Search the Community

Showing results for tags 'endocrine disruptor'.

  • Search By Tags

    Type tags separated by commas.
  • Search By Author



First Name


Job Title

Academic degree (if any)


Social network profile (if any)

Website (if any)

Found 2 results

  1. Plastic materials pervade every area of modern life. It is estimated that during the first ten years of this century, almost as much plastic was manufactured as during the whole of the last century. A substantial amount of the world’s crude oil is used in the production of plastics.[1] Furthermore, plastic waste is a huge environmental issue due to the harmful chemicals and greenhouse gases that are emitted when it is incinerated.[2] Alternatively, if buried deep in landfill sites, harmful chemicals can leach into the soil, contaminating groundwater;[3] floating plastic waste can survive for thousands of years in water, potentially serving as a transportation device for invasive species, thus disrupting habitats.[4]  Plastic debris in water can also be laced with chemicals which, when ingested, can injure or poison. In addition to the effects on habitats and wildlife, the chemicals that are added to plastics (often to provide desirable performance characteristics such as hardness or flexibility) are also absorbed by the human body. They can therefore pose serious health risks, not just for those exposed to them during the manufacturing process, but for the population in general.[5] Diethylhexyl phthalate (DEHP), a plasticising chemical, is a recognised endocrine disruptor (i.e., a chemical that may interfere with the body’s hormone system),[6] and it can increase the risk of birth defects and other developmental disorders.[7][8] Children are particularly vulnerable to these toxic chemicals and their capacity to interfere with hormonal systems.[8] By altering feedback loops in the brain, thyroid, gonads, pituitary and other parts of the endocrine system, endocrine disruptors can affect overall development and increase the risk of cancer later in life.[9] [10]  Polybrominated diphenyl ethers (PBDEs) are widely used in many plastic products and have also been associated with numerous health conditions. One study measuring the levels of PBDEs in children’s blood found that the higher the levels, the significantly poorer the child's cardiovascular responses to stress, and the worse the parental and self-reported anger in the child, indicating both cardiovascular and psychological effects of PBDE exposure.[11] There is also increasing evidence that PBDE exposure in childhood can increase a child’s susceptibility to autism,[12] as well as long-lasting behavioural abnormalities – particularly deficits in motor activity and cognition.[13] Some chemicals used in plastic were, at least for a period of time, considered safe to use. For example, the use of bisphenol A (BPA) in plastics was considered safe for many years; however, it is currently under intense scrutiny, as it has been demonstrated that it is also an endocrine-disrupting compound. [14] [15] In France, as of 2015, BPA was completely banned from use in any form of food contact material; however, it is still freely marketed in other parts of the world or has simply been replaced with other substances, such as bisphenols S or F, which have also been shown to have endocrine-disrupting effects.[16] Plastics play a role in almost every aspect of food production and preparation. Our food is often in direct contact with plastic, from being processed with plastic-covered equipment to being packaged in plastic containers or plastic-lined tins. In our house, food is stored and often reheated in plastic containers. It has long been known that leaching (or migration) of chemicals takes place from plastic containers into the food we eat. However small the quantities of these toxins, the plastic additives’ potential to cause enormous risks to our health means that consumers should be aware of the dangers that plastics pose. [1] Gervet B (2007). The use of crude oil in plastic making contributes to global warming. Retrieved April 2016 from!/plastics%20-%20final.pdf. [2] Webb HK et al. (2013). Plastic Degradation and Its Environmental Implications with Special Reference to Poly(ethylene terephthalate). Polymers. 5(1). 1-18. [3] USGS (2015). Contaminants found in groundwater. Retrieved April 2016 from [4] European Commission (2011). Plastic Waste: Ecological and Human Health Impacts. Retrieved April 2016 from [5] Lithner D, Larsson A, Dave G (2011). Environmental and health hazard ranking and assessment of plastic polymers based on chemical composition. Sci Total Environ. 409(18). 3309-24. [6] Howdeshell KL et al. (2007). Cumulative effects of dibutyl phthalate and diethylhexyl phthalate on male rat reproductive tract development: altered fetal steroid hormones and genes. Toxicol Sci. 99(1). 190-202. [7] Parks LG et al. (2000). The plasticizer diethylhexyl phthalate induces malformations by decreasing fetal testosterone synthesis during sexual differentiation in the male rat. Toxicol Sci. 58(2). 339-49. [8] Shea KM; American Academy of Pediatrics Committee on Environmental Health (2003). Pediatric exposure and potential toxicity of phthalate plasticizers. Pediatrics. 111(6 Pt 1). 1467-74. [9] Crane DI et al. (1988). Changes to the integral membrane protein composition of mouse liver peroxisomes in response to the peroxisome proliferators clofibrate, Wy-14,643 and di(2-ethyl-hexyl)phthalate. Mol Cell Biochem. 81(1). 29-36. [10] Landrigan P et al. (2003). Assessing the effects of endocrine disruptors in the National Children's Study. Environ Health Perspect. 111(13). 1678-82. [11] Gump BB et al. (2014). Polybrominated diphenyl ether (PBDE) exposure in children: possible associations with cardiovascular and psychological functions. Environ Res. 132. 244-50. [12] Wong S. and Giulivi C (2016). Autism, mitochondria and polybrominated diphenyl ether exposure CNS Neurol Disord Drug Targets. [epub ahead of print] [13] Linares V et al. (2015). Human exposure to PBDE and critical evaluation of health hazards. Arch Toxicol. 89(3). 335-56. [14] Vandenberg LN et al. (2013). Regulatory decisions on endocrine disrupting chemicals should be based on the principles of endocrinology. Reprod Toxicol. 38. 1-15. [15] Lahimer MC et al. (2013). Characterization of plastic packaging additives: Food contact, stability and toxicity. Arab J Chem. In press. doi:10.1016/j.arabjc.2013.07.022. [16] Eladak S. et al. (2015). A new chapter in the bisphenol A story: bisphenol S and bisphenol F are not safe alternatives to this compound. Fertil Steril. 103(1). 11-21.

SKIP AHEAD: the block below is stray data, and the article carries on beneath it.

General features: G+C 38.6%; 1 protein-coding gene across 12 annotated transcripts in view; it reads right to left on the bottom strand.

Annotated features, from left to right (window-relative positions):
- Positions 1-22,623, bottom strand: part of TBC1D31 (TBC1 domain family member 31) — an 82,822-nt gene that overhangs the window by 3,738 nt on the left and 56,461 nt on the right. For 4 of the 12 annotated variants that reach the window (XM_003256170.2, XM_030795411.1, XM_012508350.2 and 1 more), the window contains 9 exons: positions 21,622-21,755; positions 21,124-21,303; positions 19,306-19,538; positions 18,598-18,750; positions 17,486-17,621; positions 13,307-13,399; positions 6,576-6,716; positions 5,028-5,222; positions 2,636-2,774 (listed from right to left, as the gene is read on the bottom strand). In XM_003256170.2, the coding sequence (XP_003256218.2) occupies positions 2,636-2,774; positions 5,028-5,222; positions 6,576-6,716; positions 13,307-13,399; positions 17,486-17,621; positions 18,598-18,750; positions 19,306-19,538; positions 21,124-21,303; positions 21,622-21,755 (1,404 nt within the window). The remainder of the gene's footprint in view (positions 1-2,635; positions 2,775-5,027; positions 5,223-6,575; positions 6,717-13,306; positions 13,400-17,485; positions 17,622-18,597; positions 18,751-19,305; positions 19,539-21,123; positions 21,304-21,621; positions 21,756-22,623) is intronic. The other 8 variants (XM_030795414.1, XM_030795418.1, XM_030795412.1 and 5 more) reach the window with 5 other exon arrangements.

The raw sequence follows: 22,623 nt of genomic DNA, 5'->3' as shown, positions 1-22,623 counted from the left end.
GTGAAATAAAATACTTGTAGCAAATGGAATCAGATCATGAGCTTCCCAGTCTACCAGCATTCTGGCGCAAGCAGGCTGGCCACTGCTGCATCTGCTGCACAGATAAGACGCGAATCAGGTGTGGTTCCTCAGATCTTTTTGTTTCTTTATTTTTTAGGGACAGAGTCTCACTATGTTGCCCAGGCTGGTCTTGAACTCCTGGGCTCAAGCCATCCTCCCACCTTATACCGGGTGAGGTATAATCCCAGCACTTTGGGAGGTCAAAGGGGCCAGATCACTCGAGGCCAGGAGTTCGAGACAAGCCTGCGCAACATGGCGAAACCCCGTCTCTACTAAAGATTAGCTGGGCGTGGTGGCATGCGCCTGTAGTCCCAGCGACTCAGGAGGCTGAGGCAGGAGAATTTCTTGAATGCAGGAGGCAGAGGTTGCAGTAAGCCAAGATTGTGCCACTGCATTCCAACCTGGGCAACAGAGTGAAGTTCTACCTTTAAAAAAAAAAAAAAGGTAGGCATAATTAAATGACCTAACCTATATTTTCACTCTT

2. Common acidic foods include vinegar, lemon juice, tomatoes, fruit juices, milk, cola and other fizzy drinks. Food that is acidic can react with materials such as plastic containers and packaging, which may contain toxic components such as bisphenol A (BPA), bisphenol S (BPS), bisphenol F (BPF), lead and antimony, to list just a few amongst potentially thousands. When acidic food is stored in plastic containers, or comes in contact with epoxy resins found in food packaging, leaching of these toxic compounds can occur. One study has shown that, when in contact with acidic foods, there is increased leaching of toxins from plastic or plastic-lined baby bottles. Another study found that darker coloured bottles leach more toxins than light or clear ones when in contact with acidic foods, and that leaching actually increases over the lifespan of a product.[1], [2] While it may seem simple to avoid ‘acidic’ foods and drinks, it may be surprising that milk, a common beverage served in plastic baby bottles, is in fact an acidic liquid.[3]  Some studies have shown that the levels of toxic substances leaching from plastic containers when in contact with acidic food are not above the levels deemed ‘safe’ by the European Commission in Regulation 10/2011, thus suggesting that this leaching should not be a concern for health.[4] However other studies suggest that even doses below the accepted ‘safe’ limit of BPA, for example, can be harmful.[5] BPA is a recognised endocrine disruptor, meaning it interferes with hormonal systems in mammals.[6] It has also been demonstrated that exposure during gestation and in the first few weeks following birth may be associated with male and female infertility, an increased predisposition to breast and prostate cancer and behavioural abnormalities.[7] Concerns over the impact of the endocrine disruptor BPA on health have resulted in its removal from many consumer products, especially baby bottles, which are therefore named “BPA Free”. In many cases, however, the BPA in these products has been replaced with alternative toxic substances, such as bisphenol S (BPS) or bisphenol F (BPF), which have been shown to have similar, or potentially worse endocrine disrupting properties to BPA, with the unfortunate added potential for other adverse effects.[8], [9] Given that milk is an acidic liquid, which have been shown to increase the leaching of these substances, BPA-free bottles may not be the ‘safe’ alternative they are claimed to be. Whilst it could be argued that the levels of leached toxins safely reside within the recommended limits, these limits often do not take into account multiple exposure routes or the volume or frequency of exposure. These regulations do not account for what may seem obvious: the vast difference in exposure to these toxins between consumers, for example those who drink no cola as opposed to those who drink five bottles. Given the increased rate of toxic chemical leaching when plastic is in contact with acidic food, a much safer option is to use glass containers for these products, but caution should still be taken, as glass containers often have plastic lid seals. [1]  Sanchez-Martinez, M. et al. (2013) Migration of antimony from PET containers into regulated EU food simulants. Food Chem. 141(2). 816-22 [2] Kubwabo, C. et al. (2009). Migration of bisphenol A from plastic baby bottles, baby bottle liners and reusable polycarbonate drinking bottles. Food Additives & Contaminants. 26(6). 928-937 [3] FDA (2007) Approximate pH of foods and food products. Retrieved October 2016 from,  [4] Reimann, C. et al. (2007). Bottled drinking water: Water contamination from bottle materials (glass, hard PET, soft PET), the influence of colour and acidification. Applied Geochemistry. 25(7). 1030-1046 [5] Richter, C.A. et al. (2007). In vivo effects of bisphenol A in laboratory rodent studies. Reproductive Toxicology. 24(2). 199-224   [6] James, A.  et al. (2013). Review: Endocrine disrupting chemicals and immune responses: A focus on bisphenol-A and its potential mechanisms. Molecular Immunology. 53(4). 421-430 [7] Maffini, M.B. et al. (2006). Endocrine disruptors and reproductive health: the case of bisphenol-A. Molecular and Cellular Endocrinology. (25). 179-186 [8] Rochester, J.R. et al. (2015). Bisphenol S and F: A Systematic Review and Comparison of the Hormonal Activity of Bisphenol A Substitutes. Environmental Health Perspectives. 123(7). 643-650 [9] Eladak, S. et al. (2015). A new chapter in the bisphenol A story: bisphenol S and bisphenol F are not safe alternatives to this compound. Fertility and Sterility. 103(1). 11-21